The year is 1547. King Henry VIII (Jude Law) is abroad and has left his sixth wife, Catherine Parr (Alicia Vikander), to rule as regent in his absence. She has gained a taste for power, and she doesn't plan on relinquishing it… or so the men of Henry's court say. Trouble is, supposedly, afoot.
In fact, the suspicions held by Henry's men are not altogether misplaced, as we learn in the opening scenes of Firebrand, Karim Aïnouz' English-language debut. But rather than chasing power for herself, Catherine seems more preoccupied with undermining Henry's. To what end, we do not yet know.
Catherine arranges to meet with childhood friend and Protestant heretic Anne Askew deep in the woods and far from wandering eyes. It is here that she passes on a treasured, wildly expensive necklace given to her by none other than Henry himself, with the intention that it will be used to fund Anne's treasonous cause. Catherine has waded her way into dangerous waters, and with King Henry's unexpected early return, the looming current threatens to sweep her away.
Of course, given Henry's penchant for murder and violence, this current will most likely take the form of the guillotine should Catherine be caught. It is a metallic spectre whose menacing presence is constant throughout Firebrand, a fact of which Catherine does not seem to need reminding. Why, then, would a woman so smart take such an absurd risk and provide the enemy with a gift that could so easily be traced back to her? After all, the sticky fates of her predecessors are by now infamous: Divorced, beheaded, died. Divorced, beheaded… fate yet to be determined? It is a ridiculous, out-of-character risk to take and a question mark that Firebrand never really properly explains.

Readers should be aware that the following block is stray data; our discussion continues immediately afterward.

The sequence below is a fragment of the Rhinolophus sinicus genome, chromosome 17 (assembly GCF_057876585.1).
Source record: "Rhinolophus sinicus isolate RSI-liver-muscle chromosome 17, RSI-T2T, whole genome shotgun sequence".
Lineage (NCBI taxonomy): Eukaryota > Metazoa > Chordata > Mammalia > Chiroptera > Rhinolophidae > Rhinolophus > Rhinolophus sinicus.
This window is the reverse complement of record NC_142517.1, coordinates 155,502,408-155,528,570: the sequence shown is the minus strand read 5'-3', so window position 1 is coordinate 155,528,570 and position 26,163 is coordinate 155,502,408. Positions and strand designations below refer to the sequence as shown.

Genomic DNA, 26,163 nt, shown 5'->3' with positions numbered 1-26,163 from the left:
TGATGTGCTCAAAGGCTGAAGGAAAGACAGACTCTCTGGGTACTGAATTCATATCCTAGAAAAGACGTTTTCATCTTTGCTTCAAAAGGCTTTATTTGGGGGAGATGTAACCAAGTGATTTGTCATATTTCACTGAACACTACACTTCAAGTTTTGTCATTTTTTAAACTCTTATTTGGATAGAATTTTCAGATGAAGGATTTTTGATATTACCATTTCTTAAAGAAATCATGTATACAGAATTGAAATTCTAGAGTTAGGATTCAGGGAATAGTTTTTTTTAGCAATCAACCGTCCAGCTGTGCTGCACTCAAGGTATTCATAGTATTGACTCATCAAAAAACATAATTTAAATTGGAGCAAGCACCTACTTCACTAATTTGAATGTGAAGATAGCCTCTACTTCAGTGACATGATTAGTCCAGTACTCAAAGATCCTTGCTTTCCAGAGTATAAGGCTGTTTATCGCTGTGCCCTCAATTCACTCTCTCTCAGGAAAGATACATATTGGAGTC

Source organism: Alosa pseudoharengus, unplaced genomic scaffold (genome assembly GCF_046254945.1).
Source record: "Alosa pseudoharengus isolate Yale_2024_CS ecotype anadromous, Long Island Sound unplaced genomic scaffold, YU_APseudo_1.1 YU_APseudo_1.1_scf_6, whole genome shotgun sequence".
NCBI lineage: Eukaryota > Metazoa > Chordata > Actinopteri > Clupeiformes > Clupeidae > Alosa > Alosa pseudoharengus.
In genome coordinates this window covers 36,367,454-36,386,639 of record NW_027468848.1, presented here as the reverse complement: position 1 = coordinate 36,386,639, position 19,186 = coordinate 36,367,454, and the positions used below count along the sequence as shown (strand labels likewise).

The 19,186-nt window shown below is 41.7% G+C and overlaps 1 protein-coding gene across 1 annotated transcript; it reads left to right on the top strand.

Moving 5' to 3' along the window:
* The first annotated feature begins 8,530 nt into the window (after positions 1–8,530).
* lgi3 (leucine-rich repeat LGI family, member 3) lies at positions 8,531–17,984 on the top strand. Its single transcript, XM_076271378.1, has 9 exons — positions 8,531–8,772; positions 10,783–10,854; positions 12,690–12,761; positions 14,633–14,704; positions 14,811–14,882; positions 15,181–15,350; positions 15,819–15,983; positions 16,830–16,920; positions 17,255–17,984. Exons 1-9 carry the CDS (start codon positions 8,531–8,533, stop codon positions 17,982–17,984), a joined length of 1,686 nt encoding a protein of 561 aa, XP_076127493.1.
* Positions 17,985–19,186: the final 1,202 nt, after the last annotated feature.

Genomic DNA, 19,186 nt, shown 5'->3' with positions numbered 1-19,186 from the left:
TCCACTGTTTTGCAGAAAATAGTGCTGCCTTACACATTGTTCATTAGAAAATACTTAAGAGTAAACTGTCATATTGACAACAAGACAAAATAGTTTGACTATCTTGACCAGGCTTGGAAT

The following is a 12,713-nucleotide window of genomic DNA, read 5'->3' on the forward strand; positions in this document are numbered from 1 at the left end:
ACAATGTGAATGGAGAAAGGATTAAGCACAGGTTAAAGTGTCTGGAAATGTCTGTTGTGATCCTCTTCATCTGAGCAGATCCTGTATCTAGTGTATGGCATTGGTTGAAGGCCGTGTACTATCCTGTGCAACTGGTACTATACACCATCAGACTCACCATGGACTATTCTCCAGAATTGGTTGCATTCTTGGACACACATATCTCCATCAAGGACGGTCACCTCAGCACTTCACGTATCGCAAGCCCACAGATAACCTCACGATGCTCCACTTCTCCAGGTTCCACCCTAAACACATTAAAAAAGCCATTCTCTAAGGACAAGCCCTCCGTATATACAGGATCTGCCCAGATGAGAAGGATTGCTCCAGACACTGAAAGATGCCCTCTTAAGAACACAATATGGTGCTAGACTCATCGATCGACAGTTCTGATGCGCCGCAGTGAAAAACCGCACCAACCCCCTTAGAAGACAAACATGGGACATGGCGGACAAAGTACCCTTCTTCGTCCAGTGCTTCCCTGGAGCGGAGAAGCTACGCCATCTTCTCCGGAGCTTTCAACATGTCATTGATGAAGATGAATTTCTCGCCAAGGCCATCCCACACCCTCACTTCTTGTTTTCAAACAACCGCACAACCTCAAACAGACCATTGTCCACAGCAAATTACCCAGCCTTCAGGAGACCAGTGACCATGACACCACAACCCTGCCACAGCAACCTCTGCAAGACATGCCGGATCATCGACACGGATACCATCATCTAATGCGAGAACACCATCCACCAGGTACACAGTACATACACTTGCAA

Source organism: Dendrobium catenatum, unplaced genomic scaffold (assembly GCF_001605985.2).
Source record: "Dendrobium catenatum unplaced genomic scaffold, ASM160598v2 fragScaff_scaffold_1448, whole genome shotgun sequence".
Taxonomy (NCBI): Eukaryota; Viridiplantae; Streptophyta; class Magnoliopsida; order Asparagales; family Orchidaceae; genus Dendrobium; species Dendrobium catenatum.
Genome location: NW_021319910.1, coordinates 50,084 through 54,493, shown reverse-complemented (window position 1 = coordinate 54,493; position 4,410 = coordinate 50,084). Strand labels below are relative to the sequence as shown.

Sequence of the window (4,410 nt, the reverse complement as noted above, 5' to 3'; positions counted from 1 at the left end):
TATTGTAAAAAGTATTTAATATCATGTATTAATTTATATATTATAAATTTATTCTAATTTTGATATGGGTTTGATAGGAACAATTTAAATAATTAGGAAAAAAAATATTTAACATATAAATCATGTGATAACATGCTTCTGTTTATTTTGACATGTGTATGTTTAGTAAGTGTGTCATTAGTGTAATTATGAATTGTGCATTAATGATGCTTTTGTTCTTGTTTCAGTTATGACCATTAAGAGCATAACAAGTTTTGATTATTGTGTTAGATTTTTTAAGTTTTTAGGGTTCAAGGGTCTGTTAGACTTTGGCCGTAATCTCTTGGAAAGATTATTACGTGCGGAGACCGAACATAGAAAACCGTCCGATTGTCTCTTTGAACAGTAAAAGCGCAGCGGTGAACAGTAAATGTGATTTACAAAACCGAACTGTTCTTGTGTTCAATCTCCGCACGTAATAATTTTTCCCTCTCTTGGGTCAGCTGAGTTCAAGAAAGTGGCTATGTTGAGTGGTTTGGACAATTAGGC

The idea of introducing plot points and failing to really develop them is not exclusive to the necklace. It is a flaw consistent throughout Firebrand, a counterfactual that takes its fair share of artistic license with history for the sake of the plot but doesn't really build them into it. And yet somehow these liberties don't seem to elevate the film in the way they should. Sure, the performances are brilliant, but beyond that, Firebrand contributes nothing new or exciting to the historical genre.
It is a testament to Jude Law's skill as an actor that he – the romantic dreamboat of the '90s and '00s – manages to make himself quite so grotesque and disgusting as Henry. From his oozing, infected leg, an ailment that he somehow manages to make so realistic you can practically smell it through the screen, to menacing and erratic fits of rage, to jovial merrymaking with the men of his court. Law seamlessly transitions from the extremes of one emotion to the next with an almost startling swiftness. His performance is scene-stealing, and sadly, it comes to overshadow Alicia Vikander's.
That's not to say Vikander doesn't deliver as Catherine: of that, no one can accuse her. With the material she's given, she offers a convincing and engaging performance. But frankly, an actress of her calibre deserves the opportunity to explore much more than she's able to work with in Firebrand. Aside from her rebellious actions at the start of the film and a closing act which really ramps up the drama, much of her time on-screen is spent playing with her adopted children, lamenting the life she could have had with a certain someone who claimed her heart many years ago, or watching Henry lord it over the women of his court. She loses all the agency she showed at the beginning, and her character arc and, consequently, her performance suffer for it: she is well and truly constrained by the boundaries of the script. Despite the film primarily following Catherine's journey, it's Henry you leave thinking about.
The genre of historical film is, like most genres, extremely saturated, and Aïnouz' contribution sadly does not offer anything new or exciting to the cinematic landscape of Tudor England. Sure, the backstabbing elements of it harken back to a Game of Thrones-esque political cat and mouse. Of course, the moody, grey English setting makes for a beautiful Renaissance-like portrait of England. And yes, there are moments of extreme tension during Henry's most extreme demonstrations of violence and misogyny.
But for a film that from the outset seems to promise a spotlight on the repressed rebel women of Tudor England, it fails to really push any boundaries whatsoever and so fades into disappointing blandness.